Congest fee gridlock
Dems ‘50-50’ on traffic charge to fuel transit retool
ALBANY — Assembly Democrats were said to be split last week when privately discussing the idea of congestion pricing as a way to raise needed money for the cash-strapped MTA.
The Assembly Dems who spoke up during the meeting were said to be split roughly “50-50,” though the degree of support varied, sources said.
Congestion pricing has strong backing from a number of Democratic members from Manhattan, but less so in the outer boroughs and suburbs, sources said.
Some gave full-throated endorsements to creating a toll to enter a central Manhattan business district south of 60th St.
Others expressed openness to the idea with the condition there be a commitment to help with mass transit and other issues in their districts, while others were dead set against congestion pricing, a concept that has proven to be a heavy lift in the Legislature in the past.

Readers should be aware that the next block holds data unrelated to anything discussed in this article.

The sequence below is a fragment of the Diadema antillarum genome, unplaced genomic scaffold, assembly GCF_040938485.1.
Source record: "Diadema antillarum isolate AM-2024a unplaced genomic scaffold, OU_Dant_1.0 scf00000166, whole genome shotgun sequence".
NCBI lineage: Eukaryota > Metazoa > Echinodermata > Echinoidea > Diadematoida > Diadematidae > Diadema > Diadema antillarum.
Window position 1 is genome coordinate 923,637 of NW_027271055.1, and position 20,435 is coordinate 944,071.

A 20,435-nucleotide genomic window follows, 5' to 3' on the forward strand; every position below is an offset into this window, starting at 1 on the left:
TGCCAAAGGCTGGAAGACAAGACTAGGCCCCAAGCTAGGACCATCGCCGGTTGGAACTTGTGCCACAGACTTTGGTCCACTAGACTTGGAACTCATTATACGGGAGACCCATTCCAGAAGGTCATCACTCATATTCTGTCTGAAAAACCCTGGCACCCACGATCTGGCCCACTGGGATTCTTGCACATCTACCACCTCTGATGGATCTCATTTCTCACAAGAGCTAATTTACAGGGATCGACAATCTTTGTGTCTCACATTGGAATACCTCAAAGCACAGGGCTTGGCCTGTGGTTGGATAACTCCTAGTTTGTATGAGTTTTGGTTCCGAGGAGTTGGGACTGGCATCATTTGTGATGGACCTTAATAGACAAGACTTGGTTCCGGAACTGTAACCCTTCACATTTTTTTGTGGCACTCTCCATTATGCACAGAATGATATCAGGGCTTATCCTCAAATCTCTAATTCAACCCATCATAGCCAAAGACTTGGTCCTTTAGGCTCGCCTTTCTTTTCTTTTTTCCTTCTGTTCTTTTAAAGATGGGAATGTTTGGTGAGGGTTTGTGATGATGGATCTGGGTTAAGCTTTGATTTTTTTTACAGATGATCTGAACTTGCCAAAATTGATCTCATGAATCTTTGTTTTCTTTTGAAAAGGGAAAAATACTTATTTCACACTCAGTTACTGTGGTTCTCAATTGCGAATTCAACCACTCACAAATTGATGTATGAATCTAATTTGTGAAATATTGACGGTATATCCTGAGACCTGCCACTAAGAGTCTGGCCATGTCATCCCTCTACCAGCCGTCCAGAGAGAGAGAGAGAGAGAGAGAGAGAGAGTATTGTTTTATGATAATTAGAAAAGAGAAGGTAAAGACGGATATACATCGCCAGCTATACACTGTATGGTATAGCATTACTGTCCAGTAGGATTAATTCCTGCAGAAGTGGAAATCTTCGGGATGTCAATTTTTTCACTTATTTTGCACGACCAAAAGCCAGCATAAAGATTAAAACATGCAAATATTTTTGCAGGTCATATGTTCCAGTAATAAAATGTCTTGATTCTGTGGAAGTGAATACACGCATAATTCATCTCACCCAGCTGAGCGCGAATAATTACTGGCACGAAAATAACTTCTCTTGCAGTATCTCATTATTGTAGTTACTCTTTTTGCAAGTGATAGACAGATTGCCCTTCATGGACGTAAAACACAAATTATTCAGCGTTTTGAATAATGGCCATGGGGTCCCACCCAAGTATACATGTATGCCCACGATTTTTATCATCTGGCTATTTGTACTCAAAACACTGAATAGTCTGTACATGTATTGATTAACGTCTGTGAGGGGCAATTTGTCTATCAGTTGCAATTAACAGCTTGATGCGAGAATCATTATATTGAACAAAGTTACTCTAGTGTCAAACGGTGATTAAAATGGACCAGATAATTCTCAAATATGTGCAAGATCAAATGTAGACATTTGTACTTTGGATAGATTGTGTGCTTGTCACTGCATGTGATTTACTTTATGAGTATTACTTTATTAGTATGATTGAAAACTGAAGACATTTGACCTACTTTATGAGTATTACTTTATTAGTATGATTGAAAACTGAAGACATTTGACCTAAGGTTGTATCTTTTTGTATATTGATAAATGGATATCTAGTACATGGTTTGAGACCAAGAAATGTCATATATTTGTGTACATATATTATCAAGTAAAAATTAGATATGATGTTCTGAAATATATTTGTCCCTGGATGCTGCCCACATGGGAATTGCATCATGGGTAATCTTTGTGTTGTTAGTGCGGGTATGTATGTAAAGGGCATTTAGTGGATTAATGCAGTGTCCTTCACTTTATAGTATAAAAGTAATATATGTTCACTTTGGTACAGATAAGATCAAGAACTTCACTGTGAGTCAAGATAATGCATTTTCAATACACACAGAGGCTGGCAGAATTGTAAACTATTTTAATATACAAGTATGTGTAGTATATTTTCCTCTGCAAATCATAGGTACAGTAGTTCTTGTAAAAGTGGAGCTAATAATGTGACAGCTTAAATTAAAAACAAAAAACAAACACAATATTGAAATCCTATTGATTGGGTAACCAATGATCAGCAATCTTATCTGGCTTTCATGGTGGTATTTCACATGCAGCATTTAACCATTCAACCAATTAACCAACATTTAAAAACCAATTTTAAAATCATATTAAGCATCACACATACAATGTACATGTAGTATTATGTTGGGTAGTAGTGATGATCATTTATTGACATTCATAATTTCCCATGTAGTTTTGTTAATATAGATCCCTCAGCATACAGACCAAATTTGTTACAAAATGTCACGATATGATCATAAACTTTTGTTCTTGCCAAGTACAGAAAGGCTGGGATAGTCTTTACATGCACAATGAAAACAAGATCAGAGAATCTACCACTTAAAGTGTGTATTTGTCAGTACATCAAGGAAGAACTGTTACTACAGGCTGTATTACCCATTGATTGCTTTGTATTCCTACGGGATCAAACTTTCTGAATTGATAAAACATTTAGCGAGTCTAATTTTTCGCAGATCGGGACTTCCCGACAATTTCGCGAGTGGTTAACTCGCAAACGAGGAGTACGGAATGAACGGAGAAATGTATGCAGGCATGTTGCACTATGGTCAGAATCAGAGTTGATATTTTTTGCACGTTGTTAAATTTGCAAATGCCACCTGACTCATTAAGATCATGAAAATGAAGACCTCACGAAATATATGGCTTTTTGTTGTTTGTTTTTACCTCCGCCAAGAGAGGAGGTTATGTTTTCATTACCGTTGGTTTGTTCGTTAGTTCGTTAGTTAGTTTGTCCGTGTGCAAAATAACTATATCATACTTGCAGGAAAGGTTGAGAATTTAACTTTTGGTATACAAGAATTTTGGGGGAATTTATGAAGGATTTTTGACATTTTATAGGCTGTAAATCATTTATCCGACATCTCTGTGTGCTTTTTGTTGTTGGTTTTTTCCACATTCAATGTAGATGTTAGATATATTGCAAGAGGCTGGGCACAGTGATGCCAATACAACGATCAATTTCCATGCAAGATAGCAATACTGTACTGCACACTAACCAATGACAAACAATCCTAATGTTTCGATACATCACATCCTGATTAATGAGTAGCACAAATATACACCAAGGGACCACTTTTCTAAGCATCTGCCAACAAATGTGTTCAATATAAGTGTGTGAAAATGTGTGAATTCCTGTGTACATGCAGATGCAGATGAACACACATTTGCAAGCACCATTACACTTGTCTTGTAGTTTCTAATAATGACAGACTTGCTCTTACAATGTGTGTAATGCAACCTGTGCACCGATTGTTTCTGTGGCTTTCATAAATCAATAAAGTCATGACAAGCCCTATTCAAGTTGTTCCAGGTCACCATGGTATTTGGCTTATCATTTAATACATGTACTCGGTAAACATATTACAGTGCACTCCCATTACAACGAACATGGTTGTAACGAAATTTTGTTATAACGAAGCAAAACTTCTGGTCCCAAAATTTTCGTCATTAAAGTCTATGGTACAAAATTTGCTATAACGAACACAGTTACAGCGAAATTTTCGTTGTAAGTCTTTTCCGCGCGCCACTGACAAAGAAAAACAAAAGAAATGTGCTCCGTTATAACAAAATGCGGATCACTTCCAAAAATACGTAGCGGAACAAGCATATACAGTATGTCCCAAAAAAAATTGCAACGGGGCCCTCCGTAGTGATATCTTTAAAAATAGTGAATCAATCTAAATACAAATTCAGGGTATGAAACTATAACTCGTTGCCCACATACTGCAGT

One transit advocate was optimistic about what came out of the initial Assembly conference.
“That’s a hell of a lot better than we were doing in the Assembly before, but obviously there is work to do,” he said.
An Assembly source said that “I think everyone recognizes the need to do something for the MTA, but whether it’s congestion pricing or something else, that’s the question.”
Gov. Cuomo, who wants congestion pricing passed as part of the state budget in March, said last week the choice for lawmakers will come down to approving the idea that he estimates could steer $15 billion in new money to the MTA — or balk and watch fares and tolls jump nearly 30%.
Many lawmakers at a recent state budget hearing expressed frustration that neither Cuomo nor the MTA have provided specifics as to what the congestion pricing plan would be.
Sen. Michael Gianaris (DQueens) and others have proposed hiking taxes on the wealthy in the New York City area to raise money for mass transit improvements, though there currently has been little widespread appetite to raise taxes this year in the Legislature.
As fed-up riders have rallied for a long-term transit fix, Democrats have been divided over whether congestion pricing is the solution.